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Bimblebox fight takes to canvases

This piece, Red Kelly Country, is by Glenda Orr, one of the artists who will help document the Brimblebox Nature Refuge for 10 days.
This piece, Red Kelly Country, is by Glenda Orr, one of the artists who will help document the Brimblebox Nature Refuge for 10 days. CONTRIBUTED

A GROUP of multi-disciplined artists will join the fight to save Bimblebox Nature Refuge near Alpha from Clive Palmer's proposed China First coal mine.

The nature refuge is set to be destroyed if Mr Palmer's mega open-cut and underground operation is given the go ahead, and artists from across the land will trek to the region this weekend to create pieces of work depicting life at the refuge, joining a campaign which is quickly spreading throughout the country.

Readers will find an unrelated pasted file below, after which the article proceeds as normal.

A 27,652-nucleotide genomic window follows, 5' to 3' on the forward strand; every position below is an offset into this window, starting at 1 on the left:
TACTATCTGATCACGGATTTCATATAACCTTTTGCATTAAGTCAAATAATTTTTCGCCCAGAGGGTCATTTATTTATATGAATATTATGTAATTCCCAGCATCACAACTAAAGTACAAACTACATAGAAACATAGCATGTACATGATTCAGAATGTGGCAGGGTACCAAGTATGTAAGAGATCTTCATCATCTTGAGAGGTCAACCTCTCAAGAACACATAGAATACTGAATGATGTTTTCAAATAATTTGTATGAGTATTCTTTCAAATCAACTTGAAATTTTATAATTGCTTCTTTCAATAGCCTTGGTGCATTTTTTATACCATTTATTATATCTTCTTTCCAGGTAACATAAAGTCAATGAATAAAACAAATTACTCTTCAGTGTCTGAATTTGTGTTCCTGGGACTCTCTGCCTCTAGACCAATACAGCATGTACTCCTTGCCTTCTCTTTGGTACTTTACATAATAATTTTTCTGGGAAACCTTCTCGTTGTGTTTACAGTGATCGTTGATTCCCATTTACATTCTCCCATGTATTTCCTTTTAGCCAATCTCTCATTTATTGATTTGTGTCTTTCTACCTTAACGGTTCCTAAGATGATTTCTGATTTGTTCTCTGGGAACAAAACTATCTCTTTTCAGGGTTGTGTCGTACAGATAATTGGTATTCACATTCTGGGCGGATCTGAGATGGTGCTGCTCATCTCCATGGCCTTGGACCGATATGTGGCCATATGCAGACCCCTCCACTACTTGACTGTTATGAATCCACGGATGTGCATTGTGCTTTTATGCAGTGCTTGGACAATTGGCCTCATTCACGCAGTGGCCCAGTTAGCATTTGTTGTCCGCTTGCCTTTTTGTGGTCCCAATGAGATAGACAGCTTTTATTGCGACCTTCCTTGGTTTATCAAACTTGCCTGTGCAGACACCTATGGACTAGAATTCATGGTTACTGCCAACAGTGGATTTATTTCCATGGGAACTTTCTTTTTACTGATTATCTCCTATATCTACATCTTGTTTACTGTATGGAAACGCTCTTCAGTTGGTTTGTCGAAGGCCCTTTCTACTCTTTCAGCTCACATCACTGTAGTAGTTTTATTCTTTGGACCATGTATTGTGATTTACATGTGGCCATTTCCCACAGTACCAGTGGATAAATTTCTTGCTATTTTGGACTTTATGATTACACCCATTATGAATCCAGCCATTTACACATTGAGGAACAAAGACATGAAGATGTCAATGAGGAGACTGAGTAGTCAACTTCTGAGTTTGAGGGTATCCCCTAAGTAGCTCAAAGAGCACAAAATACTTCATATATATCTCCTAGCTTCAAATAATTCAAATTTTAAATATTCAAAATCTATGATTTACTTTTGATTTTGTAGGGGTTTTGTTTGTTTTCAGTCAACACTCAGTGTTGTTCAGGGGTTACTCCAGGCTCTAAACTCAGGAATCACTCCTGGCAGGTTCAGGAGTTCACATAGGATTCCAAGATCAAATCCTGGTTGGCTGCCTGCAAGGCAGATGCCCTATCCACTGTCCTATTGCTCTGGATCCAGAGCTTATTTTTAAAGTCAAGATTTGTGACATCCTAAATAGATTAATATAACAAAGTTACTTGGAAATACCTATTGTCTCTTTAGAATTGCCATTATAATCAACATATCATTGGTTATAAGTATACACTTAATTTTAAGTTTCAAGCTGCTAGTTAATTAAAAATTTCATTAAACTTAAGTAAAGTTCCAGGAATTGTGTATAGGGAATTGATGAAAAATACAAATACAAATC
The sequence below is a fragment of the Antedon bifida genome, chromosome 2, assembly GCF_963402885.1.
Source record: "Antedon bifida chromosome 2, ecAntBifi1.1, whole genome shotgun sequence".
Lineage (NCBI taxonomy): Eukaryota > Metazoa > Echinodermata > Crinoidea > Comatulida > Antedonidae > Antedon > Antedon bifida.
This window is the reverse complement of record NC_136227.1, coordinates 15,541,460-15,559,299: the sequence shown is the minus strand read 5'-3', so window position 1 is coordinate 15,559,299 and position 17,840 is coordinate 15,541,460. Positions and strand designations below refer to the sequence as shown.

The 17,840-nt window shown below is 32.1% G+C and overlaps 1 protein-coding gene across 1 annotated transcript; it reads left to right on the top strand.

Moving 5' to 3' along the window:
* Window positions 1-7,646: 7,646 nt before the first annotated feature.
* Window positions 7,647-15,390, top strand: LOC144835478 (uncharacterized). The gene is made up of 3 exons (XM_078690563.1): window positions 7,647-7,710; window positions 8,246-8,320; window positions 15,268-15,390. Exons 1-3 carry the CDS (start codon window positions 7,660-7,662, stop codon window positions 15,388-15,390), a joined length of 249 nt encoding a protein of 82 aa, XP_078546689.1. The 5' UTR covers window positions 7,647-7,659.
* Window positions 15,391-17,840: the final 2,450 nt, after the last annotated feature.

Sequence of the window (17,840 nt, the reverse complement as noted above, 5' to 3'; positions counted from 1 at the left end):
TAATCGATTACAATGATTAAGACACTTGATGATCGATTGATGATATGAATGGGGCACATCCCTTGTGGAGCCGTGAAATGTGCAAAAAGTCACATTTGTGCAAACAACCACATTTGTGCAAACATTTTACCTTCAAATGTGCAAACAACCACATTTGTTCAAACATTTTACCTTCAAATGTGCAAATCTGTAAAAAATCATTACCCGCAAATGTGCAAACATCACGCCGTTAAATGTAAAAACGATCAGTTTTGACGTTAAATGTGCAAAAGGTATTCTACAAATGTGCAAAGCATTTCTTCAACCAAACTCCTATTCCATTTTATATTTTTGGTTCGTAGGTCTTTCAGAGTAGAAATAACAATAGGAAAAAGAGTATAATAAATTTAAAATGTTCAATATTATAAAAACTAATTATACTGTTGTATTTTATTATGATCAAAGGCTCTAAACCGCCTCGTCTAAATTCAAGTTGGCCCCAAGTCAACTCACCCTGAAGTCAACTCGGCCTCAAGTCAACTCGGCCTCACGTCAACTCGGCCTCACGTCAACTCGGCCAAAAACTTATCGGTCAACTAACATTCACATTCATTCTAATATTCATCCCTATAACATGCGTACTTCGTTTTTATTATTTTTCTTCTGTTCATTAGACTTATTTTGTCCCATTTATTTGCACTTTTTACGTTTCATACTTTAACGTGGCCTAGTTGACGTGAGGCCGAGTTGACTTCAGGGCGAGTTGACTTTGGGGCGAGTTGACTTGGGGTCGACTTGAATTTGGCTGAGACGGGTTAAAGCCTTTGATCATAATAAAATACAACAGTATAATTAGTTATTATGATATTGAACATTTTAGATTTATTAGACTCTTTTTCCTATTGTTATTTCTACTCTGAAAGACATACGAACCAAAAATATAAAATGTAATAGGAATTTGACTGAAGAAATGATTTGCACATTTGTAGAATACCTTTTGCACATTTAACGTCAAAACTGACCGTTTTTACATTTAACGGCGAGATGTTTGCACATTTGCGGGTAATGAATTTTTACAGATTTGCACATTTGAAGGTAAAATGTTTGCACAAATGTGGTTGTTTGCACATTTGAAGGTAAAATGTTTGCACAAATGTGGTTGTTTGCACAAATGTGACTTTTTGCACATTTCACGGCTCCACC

More than a dozen notable artists from across the eastern states will use their talents to capture the nature of the bushland under threat.

The artists, including Pamela Croft Warcon, Glenda Orr and Jill Sampson, will spend 10 days from Saturday camping and working at the nature refuge.

 

Mining magnate Clive Palmer in Yeppoon to address a business lunch.
Mining magnate Clive Palmer in Yeppoon to address a business lunch. Chris Ison

Ms Sampson said they aimed to document aspects of the unique Australian landscape and habitat.

 

"Our intention is to map the country and its inhabitants in our own unique ways," Ms Sampson said.

"These 8000 ha of native bushland sustain complex ecosystems.

"The landscape and its habitats exist as they have for thousands of years.

"This long history will end if Waratah Coal is allowed to clear and mine the reserve."

Bimblebox has played host to a number of scientific studies in the past decade. Ms Sampson said art and science had long complemented each other.

"Nature, art and science are all meant to enhance our lives, and this is what we're seeing at Bimblebox," she said.

"Through our art we will bear witness to this place, its past and its future."


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